The following article by Richard Levins is from Monthly Review:
Travelers from the United States to Cuba cross more than ninety miles of sea: they cross decades of history. They may be limited to one suitcase, but they carry trunks full of ideological baggage, including biases about Cuba, beliefs about communists, commitments as to what a good society should be like, and a collection of conventional poli-sci formulas about power, government, and human behavior.
One Cuban commentator notes:
Coming from North America or Europe to a typical Cuban urban neighborhood, the visitor’s first impression might be one of poverty: crumbling or poorly maintained buildings, pot-holed streets, ancient cars, homes where there are few “extras” etc. On the other hand, if you arrive from Latin America or another developing country, other aspects of Cuban life might get your attention: no street kids, no malnourished faces, no beggars, and people walking the streets at night with almost no fear.1
Or easily identified as foreign, visitors may be beset by scouts for private, tiny restaurants, offers of guides, ginateras (a Cuban euphemism for prostitutes, usually amateur).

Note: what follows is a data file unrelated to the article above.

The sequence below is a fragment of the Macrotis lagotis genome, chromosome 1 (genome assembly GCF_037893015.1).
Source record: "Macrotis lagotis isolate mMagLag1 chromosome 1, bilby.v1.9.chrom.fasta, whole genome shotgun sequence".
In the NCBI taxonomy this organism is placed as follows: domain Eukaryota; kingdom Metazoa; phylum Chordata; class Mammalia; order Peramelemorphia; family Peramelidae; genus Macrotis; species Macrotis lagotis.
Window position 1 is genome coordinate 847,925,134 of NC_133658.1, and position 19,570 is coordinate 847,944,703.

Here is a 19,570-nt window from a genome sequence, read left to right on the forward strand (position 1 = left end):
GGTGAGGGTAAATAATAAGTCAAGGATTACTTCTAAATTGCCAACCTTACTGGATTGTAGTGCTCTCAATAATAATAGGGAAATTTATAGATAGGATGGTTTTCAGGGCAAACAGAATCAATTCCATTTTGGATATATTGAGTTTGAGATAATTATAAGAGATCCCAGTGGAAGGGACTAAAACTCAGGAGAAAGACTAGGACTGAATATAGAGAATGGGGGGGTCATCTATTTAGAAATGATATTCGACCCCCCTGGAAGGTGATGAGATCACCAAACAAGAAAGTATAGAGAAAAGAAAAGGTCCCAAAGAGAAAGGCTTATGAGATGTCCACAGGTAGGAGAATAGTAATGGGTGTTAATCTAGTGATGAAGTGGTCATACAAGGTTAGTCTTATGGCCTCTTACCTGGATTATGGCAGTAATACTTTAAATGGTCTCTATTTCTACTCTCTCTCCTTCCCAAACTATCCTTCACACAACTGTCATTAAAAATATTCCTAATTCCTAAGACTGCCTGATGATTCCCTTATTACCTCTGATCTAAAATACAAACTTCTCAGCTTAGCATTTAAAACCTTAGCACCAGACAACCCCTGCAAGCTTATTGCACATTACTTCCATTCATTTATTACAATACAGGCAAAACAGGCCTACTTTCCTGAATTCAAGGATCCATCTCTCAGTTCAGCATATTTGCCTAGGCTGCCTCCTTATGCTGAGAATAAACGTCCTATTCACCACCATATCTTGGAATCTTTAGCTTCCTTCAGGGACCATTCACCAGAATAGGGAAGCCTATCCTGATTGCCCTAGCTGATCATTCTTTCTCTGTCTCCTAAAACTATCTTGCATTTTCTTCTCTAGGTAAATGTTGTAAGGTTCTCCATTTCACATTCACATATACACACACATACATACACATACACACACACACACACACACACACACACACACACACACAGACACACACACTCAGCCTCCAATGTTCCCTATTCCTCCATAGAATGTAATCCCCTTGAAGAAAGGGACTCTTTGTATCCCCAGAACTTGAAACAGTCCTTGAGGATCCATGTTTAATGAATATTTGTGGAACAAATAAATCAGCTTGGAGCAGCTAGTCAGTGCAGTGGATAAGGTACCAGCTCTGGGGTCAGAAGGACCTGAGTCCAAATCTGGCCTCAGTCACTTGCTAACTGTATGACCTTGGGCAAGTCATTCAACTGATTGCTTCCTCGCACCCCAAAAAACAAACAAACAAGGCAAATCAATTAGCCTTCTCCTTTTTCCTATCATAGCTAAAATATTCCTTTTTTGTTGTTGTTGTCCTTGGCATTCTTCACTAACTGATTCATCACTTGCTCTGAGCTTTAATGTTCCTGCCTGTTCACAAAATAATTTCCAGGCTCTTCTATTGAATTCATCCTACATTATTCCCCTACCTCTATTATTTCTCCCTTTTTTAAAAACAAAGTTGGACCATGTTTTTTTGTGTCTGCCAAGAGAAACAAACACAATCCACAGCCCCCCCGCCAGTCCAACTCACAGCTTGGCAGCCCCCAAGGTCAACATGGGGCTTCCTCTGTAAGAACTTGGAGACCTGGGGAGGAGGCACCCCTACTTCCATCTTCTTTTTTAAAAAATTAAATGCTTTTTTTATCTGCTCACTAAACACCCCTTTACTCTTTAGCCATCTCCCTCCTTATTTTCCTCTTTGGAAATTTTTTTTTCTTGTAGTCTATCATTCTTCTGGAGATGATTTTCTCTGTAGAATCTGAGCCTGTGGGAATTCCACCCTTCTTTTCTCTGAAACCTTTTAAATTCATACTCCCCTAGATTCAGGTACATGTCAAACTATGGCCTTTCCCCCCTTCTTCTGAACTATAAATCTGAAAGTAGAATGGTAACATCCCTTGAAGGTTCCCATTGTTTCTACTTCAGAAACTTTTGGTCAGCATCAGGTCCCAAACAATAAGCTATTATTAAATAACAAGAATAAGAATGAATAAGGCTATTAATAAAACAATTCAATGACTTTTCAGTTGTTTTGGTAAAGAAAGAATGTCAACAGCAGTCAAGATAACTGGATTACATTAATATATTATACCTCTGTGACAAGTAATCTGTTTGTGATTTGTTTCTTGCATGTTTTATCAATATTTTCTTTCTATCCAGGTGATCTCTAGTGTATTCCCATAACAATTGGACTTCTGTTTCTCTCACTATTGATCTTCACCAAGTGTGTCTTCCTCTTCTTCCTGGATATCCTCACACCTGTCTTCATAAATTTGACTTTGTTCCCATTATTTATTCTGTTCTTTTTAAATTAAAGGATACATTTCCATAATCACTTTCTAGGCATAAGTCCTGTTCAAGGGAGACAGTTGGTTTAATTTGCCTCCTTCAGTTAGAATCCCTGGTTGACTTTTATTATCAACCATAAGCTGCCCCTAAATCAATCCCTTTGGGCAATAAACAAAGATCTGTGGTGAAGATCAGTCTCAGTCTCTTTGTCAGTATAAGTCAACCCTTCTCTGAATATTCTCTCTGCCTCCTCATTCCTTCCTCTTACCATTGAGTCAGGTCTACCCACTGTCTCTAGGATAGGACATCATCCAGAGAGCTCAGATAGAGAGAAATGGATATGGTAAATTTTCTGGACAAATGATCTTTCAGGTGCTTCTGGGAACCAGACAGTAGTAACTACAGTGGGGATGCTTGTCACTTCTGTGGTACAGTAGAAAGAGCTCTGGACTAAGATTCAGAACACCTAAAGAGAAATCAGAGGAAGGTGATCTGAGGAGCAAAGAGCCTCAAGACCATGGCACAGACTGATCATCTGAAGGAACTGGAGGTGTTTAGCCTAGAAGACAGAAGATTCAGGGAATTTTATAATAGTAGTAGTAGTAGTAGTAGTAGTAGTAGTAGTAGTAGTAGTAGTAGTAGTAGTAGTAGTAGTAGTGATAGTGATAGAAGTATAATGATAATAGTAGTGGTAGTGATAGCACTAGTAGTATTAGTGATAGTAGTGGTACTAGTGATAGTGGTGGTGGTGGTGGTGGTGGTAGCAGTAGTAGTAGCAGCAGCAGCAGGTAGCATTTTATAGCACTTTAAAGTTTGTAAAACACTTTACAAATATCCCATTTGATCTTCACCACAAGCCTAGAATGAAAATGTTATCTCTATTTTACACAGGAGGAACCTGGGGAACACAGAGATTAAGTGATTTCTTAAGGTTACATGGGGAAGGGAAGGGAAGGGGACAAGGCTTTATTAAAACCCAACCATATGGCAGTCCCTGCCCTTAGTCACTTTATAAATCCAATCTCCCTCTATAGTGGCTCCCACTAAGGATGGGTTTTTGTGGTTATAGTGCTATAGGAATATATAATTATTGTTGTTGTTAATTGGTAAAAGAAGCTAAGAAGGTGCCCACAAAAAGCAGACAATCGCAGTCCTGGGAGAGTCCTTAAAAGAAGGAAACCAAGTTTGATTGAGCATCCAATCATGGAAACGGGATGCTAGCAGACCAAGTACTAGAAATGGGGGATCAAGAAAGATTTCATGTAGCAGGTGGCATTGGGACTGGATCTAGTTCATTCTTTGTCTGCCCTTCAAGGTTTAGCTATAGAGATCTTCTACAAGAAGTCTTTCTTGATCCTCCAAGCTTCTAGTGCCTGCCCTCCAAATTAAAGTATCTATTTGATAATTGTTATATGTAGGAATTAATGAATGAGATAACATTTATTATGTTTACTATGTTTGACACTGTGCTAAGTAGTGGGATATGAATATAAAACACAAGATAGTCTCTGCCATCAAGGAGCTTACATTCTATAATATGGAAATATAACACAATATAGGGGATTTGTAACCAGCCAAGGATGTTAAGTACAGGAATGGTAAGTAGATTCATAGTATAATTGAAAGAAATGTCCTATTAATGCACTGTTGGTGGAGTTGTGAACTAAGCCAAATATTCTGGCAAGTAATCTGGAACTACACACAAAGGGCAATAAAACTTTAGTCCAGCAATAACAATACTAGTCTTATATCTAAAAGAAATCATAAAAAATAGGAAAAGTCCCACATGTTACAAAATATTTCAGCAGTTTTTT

Members of delegations usually have planned itineraries, visiting various institutions and cultural events. They will learn about health care, education, cultural and sport resources, commitment to an ecological pathway of development, urban agriculture, equitable distribution through the rationing system, full employment, formal aspects of the political and judicial systems, achievements in gender and racial equality. These are all real, and demonstrate how far a poor country can go with so little. But it is obviously not the full story. There is nothing sinister in this. These are the things in which Cuba has pioneered, and of which Cuba is most proud and eager to show the world